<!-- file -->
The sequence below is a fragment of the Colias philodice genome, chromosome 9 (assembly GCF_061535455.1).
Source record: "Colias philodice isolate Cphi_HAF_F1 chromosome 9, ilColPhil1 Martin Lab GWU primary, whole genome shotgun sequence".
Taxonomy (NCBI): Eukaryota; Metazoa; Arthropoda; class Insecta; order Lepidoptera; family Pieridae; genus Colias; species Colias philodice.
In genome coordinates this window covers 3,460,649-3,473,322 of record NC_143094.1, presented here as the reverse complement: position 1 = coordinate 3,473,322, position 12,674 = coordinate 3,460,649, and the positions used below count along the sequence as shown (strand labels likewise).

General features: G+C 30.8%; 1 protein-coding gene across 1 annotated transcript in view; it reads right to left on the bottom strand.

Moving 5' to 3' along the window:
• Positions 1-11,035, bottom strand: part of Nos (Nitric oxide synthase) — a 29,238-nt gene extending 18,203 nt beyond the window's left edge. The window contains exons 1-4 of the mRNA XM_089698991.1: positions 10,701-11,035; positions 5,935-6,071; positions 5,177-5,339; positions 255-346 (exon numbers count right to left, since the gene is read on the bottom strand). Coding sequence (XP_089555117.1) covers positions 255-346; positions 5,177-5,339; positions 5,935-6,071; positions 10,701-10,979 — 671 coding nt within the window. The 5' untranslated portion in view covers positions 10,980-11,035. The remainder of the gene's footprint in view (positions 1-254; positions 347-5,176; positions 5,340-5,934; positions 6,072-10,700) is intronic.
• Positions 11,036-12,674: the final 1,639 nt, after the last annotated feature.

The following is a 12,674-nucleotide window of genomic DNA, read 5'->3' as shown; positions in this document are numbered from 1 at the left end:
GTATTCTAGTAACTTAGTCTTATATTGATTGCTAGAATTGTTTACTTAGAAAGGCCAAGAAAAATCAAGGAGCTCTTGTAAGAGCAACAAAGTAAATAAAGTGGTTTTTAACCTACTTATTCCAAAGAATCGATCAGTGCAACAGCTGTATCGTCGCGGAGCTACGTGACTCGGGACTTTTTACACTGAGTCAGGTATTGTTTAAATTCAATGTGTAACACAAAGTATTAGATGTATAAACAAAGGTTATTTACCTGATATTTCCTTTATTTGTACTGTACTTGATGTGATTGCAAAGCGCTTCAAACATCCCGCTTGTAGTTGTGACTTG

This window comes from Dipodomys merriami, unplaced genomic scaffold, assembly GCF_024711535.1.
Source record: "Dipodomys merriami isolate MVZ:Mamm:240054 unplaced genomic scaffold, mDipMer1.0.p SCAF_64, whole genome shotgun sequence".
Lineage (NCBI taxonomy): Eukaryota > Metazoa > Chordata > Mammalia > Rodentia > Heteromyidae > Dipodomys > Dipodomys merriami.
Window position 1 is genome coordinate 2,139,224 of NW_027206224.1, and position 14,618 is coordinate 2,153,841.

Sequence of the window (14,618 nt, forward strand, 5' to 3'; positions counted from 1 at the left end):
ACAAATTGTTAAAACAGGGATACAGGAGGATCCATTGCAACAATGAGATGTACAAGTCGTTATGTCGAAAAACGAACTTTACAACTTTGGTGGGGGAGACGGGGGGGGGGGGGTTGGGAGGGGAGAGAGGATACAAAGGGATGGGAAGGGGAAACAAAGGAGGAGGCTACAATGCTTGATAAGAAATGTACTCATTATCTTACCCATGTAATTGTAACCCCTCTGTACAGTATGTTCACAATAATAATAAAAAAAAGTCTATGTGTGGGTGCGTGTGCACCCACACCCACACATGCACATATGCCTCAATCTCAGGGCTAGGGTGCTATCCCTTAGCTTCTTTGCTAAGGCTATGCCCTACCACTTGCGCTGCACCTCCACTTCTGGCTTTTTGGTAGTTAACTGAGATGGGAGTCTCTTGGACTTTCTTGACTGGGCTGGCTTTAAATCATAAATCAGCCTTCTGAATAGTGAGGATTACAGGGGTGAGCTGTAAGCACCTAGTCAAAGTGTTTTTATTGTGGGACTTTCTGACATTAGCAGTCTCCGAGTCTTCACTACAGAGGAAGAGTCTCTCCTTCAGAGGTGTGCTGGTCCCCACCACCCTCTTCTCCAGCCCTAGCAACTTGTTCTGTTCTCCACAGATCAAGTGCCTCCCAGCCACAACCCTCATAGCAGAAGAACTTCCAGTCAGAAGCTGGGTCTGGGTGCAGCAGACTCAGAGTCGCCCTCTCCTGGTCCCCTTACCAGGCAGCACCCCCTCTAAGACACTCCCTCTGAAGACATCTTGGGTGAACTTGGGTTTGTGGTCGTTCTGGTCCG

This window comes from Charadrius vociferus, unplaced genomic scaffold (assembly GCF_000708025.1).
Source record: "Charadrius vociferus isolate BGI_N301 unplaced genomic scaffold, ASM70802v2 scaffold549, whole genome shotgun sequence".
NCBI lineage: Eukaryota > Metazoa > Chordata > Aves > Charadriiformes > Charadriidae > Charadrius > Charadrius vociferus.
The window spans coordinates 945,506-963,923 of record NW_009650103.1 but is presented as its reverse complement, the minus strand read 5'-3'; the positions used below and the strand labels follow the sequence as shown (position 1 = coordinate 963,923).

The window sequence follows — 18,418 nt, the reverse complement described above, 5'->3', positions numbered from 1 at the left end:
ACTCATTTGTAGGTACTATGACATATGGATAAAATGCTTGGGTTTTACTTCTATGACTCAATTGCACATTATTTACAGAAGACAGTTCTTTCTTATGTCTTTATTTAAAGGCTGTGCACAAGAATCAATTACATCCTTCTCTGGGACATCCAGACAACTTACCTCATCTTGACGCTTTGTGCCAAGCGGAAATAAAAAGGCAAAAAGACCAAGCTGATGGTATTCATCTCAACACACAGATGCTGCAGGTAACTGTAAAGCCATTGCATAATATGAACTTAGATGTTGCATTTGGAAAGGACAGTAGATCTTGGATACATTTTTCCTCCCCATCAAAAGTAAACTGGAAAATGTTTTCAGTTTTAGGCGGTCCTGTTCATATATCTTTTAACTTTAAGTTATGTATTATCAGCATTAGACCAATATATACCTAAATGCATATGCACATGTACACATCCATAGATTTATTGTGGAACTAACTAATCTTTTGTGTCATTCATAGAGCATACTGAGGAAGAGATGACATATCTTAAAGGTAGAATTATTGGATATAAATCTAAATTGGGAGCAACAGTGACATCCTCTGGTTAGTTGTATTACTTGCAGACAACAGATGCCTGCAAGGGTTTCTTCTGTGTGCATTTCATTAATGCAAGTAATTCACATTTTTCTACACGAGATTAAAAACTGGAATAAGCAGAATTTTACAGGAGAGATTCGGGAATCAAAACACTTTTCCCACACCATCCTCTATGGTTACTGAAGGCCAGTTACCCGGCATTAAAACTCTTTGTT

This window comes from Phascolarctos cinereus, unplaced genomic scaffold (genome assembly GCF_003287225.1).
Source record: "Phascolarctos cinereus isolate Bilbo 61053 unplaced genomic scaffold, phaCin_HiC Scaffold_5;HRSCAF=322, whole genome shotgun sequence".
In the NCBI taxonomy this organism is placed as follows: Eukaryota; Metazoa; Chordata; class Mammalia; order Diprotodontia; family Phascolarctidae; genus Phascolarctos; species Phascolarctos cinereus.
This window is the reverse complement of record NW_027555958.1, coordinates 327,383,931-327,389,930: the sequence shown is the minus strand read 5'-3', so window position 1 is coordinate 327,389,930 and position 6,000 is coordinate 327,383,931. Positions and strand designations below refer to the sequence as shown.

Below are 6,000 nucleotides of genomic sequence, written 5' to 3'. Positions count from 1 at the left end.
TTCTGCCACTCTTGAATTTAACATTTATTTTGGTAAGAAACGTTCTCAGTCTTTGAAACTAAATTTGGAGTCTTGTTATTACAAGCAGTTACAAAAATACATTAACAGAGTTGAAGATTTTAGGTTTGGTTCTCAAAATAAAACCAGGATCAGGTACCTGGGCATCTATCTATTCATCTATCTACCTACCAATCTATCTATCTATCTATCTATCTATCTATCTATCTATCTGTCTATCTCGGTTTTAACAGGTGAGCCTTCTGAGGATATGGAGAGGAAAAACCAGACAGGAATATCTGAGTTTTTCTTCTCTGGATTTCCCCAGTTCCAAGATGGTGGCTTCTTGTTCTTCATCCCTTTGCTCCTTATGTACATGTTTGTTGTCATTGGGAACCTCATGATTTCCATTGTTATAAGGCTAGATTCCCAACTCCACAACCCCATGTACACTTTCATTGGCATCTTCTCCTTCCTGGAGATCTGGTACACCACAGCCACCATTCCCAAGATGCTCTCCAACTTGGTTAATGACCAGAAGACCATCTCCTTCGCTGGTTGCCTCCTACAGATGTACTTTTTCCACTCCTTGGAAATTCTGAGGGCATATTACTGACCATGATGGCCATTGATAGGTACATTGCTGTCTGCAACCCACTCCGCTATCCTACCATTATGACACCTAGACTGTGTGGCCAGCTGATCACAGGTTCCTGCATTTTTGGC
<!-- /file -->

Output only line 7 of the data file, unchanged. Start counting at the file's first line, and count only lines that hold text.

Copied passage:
• Positions 1-11,035, bottom strand: part of Nos (Nitric oxide synthase) — a 29,238-nt gene extending 18,203 nt beyond the window's left edge. The window contains exons 1-4 of the mRNA XM_089698991.1: positions 10,701-11,035; positions 5,935-6,071; positions 5,177-5,339; positions 255-346 (exon numbers count right to left, since the gene is read on the bottom strand). Coding sequence (XP_089555117.1) covers positions 255-346; positions 5,177-5,339; positions 5,935-6,071; positions 10,701-10,979 — 671 coding nt within the window. The 5' untranslated portion in view covers positions 10,980-11,035. The remainder of the gene's footprint in view (positions 1-254; positions 347-5,176; positions 5,340-5,934; positions 6,072-10,700) is intronic.